Joseph Eric Piercy

Portrait of Joseph Eric Piercy.

Rank

Private

Roll title

11th Battalion, AIF (later 16th Battalion)

Convoy ship

HMAT Ascanius

Piercy enlisted in the AIF on 2 September 1914 at Blackboy Hill, aged 24.

Courtesy of the National Archives of Australia: B884, W244159

Joseph Eric Piercy was born in Magill, South Australia, on 17 September 1890. When he was still a young boy his family moved to Perth and took up residence in James Street, Guildford. Piercy was enrolled at the local primary school, before attending Perth Boys High School in James Street, Perth. After school he was apprenticed for five years as a pattern maker with the locomotive department of the Western Australian Government Railways.

Between 1907 and 1910, Piercy served with the Citizen Forces in the 1st Battalion of the Australian Infantry Regiment, where he attained the rank of sergeant.  He joined the AIF at Blackboy Hill on 2 September 1914, one month shy of his 24th birthday. He was placed with C Company of the 11th Battalion. 

Piercy enlisted in the AIF on 2 September 1914 at Blackboy Hill, aged 24.

Courtesy of the National Archives of Australia: B884, W244159

Piercy enlisted in the AIF on 2 September 1914 at Blackboy Hill, aged 24.

Courtesy of the National Archives of Australia: B884, W244159

Piercy’s Certificate of Discharge from the 11th Australian Infantry Regiment in 1910.

Courtesy of Glenis Piercy

11th Battalion troops march out of Blackboy Hill Camp on their way to the port of Fremantle in preparation for their embarkation, 31 October 1914.

Courtesy of the Australian War Memorial P08644.002

On 31 October, the 11th Battalion embarked at Fremantle on HMAT Ascanius and HMAT Medic. On board Ascanius, Piercy met men of the 10th Battalion, who had boarded the ship in Adelaide. The ships joined the rest of the First Convoy at sea two days after it had left Albany. They reached Suez on 1 December 1914. Late in the evening of 6 December, Piercy and the 11th boarded trains at Alexandria. The next day they reached Cairo and marched to Mena Camp.

 

HMAT Ascanius.

Courtesy of the Western Australian Museum MHK D1 347

Troops aboard Ascanius in Adelaide, prior to reaching Fremantle.

Courtesy of the Australian War Memorial P00326.019

The Ascanius at Fremantle in November 1914, on its way to join the First Convoy at sea.

Courtesy of the Australian War Memorial H16157

The 11th Battalion on the steps of the Great Pyramid of Giza in Egypt, 10 January 1915. Within eight months of the landing, only 69 of these men would still be fighting, the rest having been killed, wounded or evacuated for illness.

Courtesy of the State Library of Western Australia 4496B

After landing on 25 April 1915, the 11th Battalion and other units captured Plugge’s Plateau and pushed on to capture the heights of the second ridge to the left, towards Battleship Hill. In the general confusion, the 11th’s men often became separated and fought localised battles in the labyrinth of gullies and on the ridges. Many found themselves under heavy shell-fire from strong Turkish counter-attacks. During this first day of fighting, Piercy suffered a gunshot wound to his leg. He was evacuated to Tigne Hospital in Malta.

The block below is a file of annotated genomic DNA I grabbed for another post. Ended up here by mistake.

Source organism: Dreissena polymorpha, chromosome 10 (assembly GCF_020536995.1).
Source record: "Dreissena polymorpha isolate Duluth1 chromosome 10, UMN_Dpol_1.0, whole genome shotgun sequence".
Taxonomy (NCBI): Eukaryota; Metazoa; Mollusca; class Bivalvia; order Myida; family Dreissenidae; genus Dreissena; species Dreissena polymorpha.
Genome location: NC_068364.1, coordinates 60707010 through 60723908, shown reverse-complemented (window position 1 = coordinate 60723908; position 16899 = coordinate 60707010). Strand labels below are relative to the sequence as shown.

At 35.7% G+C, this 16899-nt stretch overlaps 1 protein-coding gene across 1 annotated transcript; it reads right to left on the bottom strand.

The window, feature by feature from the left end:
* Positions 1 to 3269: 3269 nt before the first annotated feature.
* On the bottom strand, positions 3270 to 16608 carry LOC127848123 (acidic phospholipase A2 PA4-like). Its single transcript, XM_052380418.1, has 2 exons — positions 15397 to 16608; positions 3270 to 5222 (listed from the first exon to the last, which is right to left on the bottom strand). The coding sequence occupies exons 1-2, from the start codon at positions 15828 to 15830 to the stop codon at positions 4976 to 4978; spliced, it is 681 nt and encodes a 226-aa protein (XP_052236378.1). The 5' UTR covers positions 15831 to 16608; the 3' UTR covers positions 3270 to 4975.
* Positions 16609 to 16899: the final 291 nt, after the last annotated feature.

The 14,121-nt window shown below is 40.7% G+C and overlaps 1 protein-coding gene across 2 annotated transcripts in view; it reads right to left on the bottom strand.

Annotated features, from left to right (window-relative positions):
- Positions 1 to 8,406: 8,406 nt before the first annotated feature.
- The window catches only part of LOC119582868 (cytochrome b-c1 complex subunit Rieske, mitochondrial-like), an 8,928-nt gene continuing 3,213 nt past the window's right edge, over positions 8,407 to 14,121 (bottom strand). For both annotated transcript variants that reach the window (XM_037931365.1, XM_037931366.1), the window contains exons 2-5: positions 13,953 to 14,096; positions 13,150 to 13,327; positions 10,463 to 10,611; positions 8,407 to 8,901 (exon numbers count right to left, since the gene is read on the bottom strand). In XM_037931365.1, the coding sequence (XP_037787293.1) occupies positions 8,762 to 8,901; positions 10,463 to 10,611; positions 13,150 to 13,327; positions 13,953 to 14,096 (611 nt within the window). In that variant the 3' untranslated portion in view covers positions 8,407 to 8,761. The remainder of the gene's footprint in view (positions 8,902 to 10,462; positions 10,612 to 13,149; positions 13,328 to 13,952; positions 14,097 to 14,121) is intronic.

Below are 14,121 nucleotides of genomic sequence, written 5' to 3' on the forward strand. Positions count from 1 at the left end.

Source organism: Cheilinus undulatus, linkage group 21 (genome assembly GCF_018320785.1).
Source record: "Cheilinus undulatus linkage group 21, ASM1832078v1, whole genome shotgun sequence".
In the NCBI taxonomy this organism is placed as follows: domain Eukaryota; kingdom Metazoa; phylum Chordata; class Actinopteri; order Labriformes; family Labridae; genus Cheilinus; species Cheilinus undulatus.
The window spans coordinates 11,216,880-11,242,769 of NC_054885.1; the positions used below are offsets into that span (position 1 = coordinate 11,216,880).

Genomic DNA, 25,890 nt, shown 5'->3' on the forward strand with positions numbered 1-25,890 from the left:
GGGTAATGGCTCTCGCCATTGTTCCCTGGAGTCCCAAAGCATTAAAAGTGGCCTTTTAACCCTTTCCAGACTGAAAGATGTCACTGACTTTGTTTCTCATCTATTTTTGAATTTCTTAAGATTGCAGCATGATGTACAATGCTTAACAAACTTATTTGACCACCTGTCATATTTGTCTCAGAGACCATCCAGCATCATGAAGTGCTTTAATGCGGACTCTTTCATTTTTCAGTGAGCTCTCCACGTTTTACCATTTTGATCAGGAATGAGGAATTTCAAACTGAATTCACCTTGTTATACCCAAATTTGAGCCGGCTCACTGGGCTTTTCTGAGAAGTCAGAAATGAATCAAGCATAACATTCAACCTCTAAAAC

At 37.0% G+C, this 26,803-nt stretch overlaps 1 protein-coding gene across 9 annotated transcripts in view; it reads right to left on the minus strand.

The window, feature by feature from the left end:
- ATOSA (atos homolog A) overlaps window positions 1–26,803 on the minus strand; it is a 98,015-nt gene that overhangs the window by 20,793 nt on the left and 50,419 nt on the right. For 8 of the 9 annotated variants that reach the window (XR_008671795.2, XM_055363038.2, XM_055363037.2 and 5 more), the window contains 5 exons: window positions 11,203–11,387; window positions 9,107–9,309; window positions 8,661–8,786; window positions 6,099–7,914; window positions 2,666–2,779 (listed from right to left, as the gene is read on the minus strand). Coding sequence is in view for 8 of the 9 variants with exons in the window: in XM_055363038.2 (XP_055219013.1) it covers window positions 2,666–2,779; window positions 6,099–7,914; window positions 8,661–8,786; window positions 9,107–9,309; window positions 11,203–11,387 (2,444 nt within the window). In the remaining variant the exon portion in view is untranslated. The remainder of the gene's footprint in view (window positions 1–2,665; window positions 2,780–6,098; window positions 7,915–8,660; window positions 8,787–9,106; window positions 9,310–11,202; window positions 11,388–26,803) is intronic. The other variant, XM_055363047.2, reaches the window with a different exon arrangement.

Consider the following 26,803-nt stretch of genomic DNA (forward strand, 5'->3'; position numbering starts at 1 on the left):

Piercy never returned to Gallipoli. He remained in Malta until August 1915, before being transferred to Fulham Military Hospital in England. By the time he returned to his unit in January 1916, they had withdrawn from Gallipoli via Lemnos Island. They were stationed in Egypt, recuperating, undertaking further training and deployed in the defence of the Suez Canal. In March 1916 Piercy was promoted to lance corporal. 

A detail of the Cheops pyramid image showing Piercy. He was identified in the image by his daughter, Glenis.

Courtesy of the State Library of Western Australia 4496B

11th Battalion troops and 1st Field Company, Australian Engineers, assembled on HMS London, steaming with other Royal Navy ships carrying troops from Lemnos to Gallipoli for the landing. HMS Bacchante is visible ahead, 24 April 1915.

Courtesy of the Australian War Memorial AO2468

George Lambert, Anzac, the landing, 1915 (c. 1920–22, oil on canvas, 199.8 x 370.2 cm).

Courtesy of the Australian War Memorial ART02873

A postcard produced c. 1920: ‘The Battle of Polygon Wood From Original Drawing by A. Pearse, War Artist’.

Courtesy of the Australian War Memorial H00563

On 27 March 1916, the 11th Battalion entrained for Alexandria. The troops farewelled Egypt on 30 March with 28 officers and 942 other ranks. They embarked on SS Corsican, which was too small for any drill so the men enjoyed a relatively quiet voyage, with the only excitement resulting from the sighting of a submarine.

After a five day voyage, Corsican berthed in Marseilles, France. The next day the battalion marched to the waiting troop train, through streets thronged with local people chanting, ‘Vive l’Australie! Vivent les Australiens!’